Cover Designs: Photoshop & GIMP Second-rate

Many times, I see people asking for help with their cover designs and such. Some of them make it completely obvious that they are not using the right tools (i.e. Microsoft Word). Some of them go for programs that are more capable (i.e. Photoshop or GIMP), but still not the best. Today’s post, I will be talking about why the latter is not the best option.

Why are Photoshop and GIMP not good for cover designs? The reason why they are not so great for cover designs is for what their purpose actually is in the computer world. Photoshop and GIMP are just bitmap image editors. Everything that comes from them is an image that relies on pixels to display the photos and any text included. Because they are that way, and people are not usually smart enough to save as a PSD file or GIMP native file format, they actually make things harder to fix. This is especially true if the text were rasterized, in other words turned into pixels in the document. Let us that one made a mistake in the title or the author name. If they were too dumb to make the files mentioned earlier, they would need to use the clone tool to fix the mistake. As the clone tool would be necessary, things will not look exactly perfect, since the more complex the image, the harder it would be to make the use of a clone tool in such a way that nothing would be tampered with. I found this out, when I was creating my very first cover design. Luckily, the background was a solid red, so it could be fixed very easily. The use of a PSD file on the other hand, would mean that I would be more likely to have the layer with text on it, so I could just delete the text layer and recreate it, or even try to fix it right then and there in the file, without need of the clone tool. Second, images produced by either of these programs do not scale well. Like all images, such as jpg images, you can shrink the size and suffer no loss of quality, but increase the size will ruin the quality. This is because pixels need to be stretched and/or added and pixels have a certain position on the screen. So, let us say that you made your cover design but it was too small for the book’s dimensions, this means that you will need to blowup the image, which will create distortion. Next, let us say that the cover design produced has a complex color scheme in which one color for text will not work. With either Photoshop or Gimp, one is out of luck, as text must be all one color, so that makes it difficult to have gooda good color for text contrast. Images produced by these editors do not scale well and the text may need to be fixed via clone tool, if no PSD or equivalent exists.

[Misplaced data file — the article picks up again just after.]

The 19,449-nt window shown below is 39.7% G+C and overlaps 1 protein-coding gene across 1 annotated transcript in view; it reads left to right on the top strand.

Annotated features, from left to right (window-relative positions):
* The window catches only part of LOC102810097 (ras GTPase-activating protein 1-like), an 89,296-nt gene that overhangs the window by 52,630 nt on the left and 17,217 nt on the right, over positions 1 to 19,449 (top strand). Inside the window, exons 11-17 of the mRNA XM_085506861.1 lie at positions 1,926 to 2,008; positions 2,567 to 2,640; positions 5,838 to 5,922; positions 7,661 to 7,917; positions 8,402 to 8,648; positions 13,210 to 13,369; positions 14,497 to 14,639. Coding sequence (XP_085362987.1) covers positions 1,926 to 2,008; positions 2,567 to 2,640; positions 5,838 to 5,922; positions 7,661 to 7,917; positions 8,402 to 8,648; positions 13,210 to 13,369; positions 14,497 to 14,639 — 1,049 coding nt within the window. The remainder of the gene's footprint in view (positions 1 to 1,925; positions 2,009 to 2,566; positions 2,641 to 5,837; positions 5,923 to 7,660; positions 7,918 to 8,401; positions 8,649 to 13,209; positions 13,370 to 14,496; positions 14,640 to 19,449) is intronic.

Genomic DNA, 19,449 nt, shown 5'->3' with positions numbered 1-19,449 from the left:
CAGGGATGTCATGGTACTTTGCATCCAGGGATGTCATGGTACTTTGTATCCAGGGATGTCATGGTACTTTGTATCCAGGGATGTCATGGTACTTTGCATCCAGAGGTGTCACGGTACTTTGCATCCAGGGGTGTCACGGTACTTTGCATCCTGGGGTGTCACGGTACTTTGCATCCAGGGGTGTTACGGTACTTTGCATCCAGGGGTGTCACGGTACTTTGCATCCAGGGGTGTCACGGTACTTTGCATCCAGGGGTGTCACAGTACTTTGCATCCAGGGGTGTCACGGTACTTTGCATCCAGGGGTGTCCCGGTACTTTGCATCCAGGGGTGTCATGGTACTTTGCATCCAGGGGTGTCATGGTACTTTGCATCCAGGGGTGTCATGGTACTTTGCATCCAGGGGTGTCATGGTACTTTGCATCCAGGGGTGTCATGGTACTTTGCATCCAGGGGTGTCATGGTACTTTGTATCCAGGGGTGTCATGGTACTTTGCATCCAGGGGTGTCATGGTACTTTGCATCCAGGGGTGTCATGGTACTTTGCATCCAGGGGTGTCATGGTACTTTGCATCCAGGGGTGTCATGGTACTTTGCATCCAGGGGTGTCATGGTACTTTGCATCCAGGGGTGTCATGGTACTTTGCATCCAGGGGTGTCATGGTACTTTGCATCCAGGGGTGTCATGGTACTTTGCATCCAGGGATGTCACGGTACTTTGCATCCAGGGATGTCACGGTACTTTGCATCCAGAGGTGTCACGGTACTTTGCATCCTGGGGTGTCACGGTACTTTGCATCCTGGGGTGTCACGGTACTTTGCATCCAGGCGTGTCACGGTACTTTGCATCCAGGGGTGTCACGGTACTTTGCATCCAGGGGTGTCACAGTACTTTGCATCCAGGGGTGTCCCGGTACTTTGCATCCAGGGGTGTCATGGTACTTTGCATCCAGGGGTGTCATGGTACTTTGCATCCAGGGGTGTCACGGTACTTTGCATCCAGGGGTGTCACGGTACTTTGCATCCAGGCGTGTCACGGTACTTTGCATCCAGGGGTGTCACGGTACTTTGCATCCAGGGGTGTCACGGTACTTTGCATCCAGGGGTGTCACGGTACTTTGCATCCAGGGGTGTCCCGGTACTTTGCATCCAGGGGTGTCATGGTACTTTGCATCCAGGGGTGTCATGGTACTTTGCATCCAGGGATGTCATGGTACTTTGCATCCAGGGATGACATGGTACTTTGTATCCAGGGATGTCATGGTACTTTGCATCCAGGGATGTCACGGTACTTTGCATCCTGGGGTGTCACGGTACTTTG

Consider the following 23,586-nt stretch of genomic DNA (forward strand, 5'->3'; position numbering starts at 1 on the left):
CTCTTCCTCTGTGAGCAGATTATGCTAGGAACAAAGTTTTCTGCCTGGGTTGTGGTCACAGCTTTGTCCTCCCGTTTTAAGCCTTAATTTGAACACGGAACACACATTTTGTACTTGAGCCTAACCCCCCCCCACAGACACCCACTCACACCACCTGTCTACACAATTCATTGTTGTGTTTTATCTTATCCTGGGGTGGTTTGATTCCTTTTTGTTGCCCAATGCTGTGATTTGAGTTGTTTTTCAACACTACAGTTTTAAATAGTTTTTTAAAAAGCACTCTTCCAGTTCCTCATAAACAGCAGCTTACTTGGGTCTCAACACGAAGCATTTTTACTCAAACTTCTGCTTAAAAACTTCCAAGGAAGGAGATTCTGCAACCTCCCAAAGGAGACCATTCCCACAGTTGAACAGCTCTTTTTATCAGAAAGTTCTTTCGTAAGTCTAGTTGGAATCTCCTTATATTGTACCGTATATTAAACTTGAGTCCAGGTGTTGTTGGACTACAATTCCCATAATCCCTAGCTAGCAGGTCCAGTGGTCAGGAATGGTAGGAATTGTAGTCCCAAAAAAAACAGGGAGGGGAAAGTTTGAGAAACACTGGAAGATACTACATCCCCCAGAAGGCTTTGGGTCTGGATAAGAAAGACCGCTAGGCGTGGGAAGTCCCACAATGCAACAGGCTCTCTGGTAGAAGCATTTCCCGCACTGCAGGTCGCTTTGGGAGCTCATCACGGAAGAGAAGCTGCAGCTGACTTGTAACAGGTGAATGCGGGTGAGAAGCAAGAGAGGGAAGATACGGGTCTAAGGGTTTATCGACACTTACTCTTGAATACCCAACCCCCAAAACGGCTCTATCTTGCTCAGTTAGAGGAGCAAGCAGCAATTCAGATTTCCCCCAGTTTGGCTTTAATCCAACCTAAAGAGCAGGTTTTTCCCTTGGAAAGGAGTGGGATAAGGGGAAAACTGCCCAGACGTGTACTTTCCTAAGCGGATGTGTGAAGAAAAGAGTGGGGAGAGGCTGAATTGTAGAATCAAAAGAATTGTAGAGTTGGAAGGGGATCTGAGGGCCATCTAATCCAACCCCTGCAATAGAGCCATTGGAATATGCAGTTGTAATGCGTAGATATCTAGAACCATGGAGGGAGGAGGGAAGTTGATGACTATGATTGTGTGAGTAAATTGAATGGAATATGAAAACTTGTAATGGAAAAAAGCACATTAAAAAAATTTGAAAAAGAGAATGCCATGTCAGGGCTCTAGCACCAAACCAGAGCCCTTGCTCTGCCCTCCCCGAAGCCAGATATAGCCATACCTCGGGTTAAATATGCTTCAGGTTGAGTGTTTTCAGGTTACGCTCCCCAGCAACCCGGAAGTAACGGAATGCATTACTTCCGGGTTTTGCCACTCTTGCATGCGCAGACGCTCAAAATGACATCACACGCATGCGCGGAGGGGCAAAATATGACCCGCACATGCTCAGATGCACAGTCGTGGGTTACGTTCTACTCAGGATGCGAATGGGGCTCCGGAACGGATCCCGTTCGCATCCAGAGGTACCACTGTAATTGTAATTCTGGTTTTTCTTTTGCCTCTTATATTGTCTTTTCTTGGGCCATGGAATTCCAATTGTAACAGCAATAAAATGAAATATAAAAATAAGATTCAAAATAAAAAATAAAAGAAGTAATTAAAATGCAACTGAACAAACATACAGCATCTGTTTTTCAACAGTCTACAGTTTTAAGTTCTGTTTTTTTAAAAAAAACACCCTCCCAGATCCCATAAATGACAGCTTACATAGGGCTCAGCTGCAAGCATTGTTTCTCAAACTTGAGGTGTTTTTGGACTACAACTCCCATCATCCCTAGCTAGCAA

What do you suggest to be used instead? There are two types of software that will not fall victim to this problem, since on cannot save things to formats like JPEG or PNG directly. Those type of software are vector image editors (i.e. Adobe Illustrator) and Desktop Publishing software (i.e. Adobe InDesign). When either of these are used, the graphics are mainly vector-based, or act like it, thus things can be resized as needed on the cover design. However, the biggest thing is that you can pretty fix the text anytime you want. Text is just treated as a object. This means if one made a mistake, you can easily delete the object, even when the text is converted to an outline, or fix, when text is in its original state. Also, complex background schemes do not matter much because text can have a different stroke color than fill color, if the text is converted to an outline (I have not tried regular mode). Some of this is only easy to accomplish in Photoshop or GIMP if the layers still exist and items are on their own layer, as they should be. Vector image editors cannot usually save to bitmap images by default from the normal save options, and as a result, make editing covers easier.

What is your opinion on the matter? Feel free to comment.

Copyright © 2011 Bryce Campbell. All Rights Reserved.